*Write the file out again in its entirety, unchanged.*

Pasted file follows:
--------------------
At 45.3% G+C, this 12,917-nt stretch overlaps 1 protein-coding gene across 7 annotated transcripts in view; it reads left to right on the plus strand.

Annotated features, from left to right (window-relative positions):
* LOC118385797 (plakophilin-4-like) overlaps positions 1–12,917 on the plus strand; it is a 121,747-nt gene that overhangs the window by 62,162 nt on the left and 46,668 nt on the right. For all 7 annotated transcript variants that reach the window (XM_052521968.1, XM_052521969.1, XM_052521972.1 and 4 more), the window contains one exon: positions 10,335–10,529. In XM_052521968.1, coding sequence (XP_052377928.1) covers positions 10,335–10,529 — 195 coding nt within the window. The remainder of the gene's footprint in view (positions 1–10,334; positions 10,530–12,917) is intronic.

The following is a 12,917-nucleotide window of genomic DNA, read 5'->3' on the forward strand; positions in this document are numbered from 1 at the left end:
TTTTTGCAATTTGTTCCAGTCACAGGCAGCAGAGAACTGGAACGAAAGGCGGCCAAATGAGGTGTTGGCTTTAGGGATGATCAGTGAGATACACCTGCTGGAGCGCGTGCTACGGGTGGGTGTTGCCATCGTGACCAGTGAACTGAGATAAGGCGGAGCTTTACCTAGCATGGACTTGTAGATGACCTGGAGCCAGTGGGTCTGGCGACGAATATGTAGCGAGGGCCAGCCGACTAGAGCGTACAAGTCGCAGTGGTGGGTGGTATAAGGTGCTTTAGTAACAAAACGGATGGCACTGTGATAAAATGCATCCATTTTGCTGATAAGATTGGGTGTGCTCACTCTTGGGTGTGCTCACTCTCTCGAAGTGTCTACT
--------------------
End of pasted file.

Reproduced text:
At 45.3% G+C, this 12,917-nt stretch overlaps 1 protein-coding gene across 7 annotated transcripts in view; it reads left to right on the plus strand.

Annotated features, from left to right (window-relative positions):
* LOC118385797 (plakophilin-4-like) overlaps positions 1–12,917 on the plus strand; it is a 121,747-nt gene that overhangs the window by 62,162 nt on the left and 46,668 nt on the right. For all 7 annotated transcript variants that reach the window (XM_052521968.1, XM_052521969.1, XM_052521972.1 and 4 more), the window contains one exon: positions 10,335–10,529. In XM_052521968.1, coding sequence (XP_052377928.1) covers positions 10,335–10,529 — 195 coding nt within the window. The remainder of the gene's footprint in view (positions 1–10,334; positions 10,530–12,917) is intronic.

The following is a 12,917-nucleotide window of genomic DNA, read 5'->3' on the forward strand; positions in this document are numbered from 1 at the left end:
TTTTTGCAATTTGTTCCAGTCACAGGCAGCAGAGAACTGGAACGAAAGGCGGCCAAATGAGGTGTTGGCTTTAGGGATGATCAGTGAGATACACCTGCTGGAGCGCGTGCTACGGGTGGGTGTTGCCATCGTGACCAGTGAACTGAGATAAGGCGGAGCTTTACCTAGCATGGACTTGTAGATGACCTGGAGCCAGTGGGTCTGGCGACGAATATGTAGCGAGGGCCAGCCGACTAGAGCGTACAAGTCGCAGTGGTGGGTGGTATAAGGTGCTTTAGTAACAAAACGGATGGCACTGTGATAAAATGCATCCATTTTGCTGATAAGATTGGGTGTGCTCACTCTTGGGTGTGCTCACTCTCTCGAAGTGTCTACT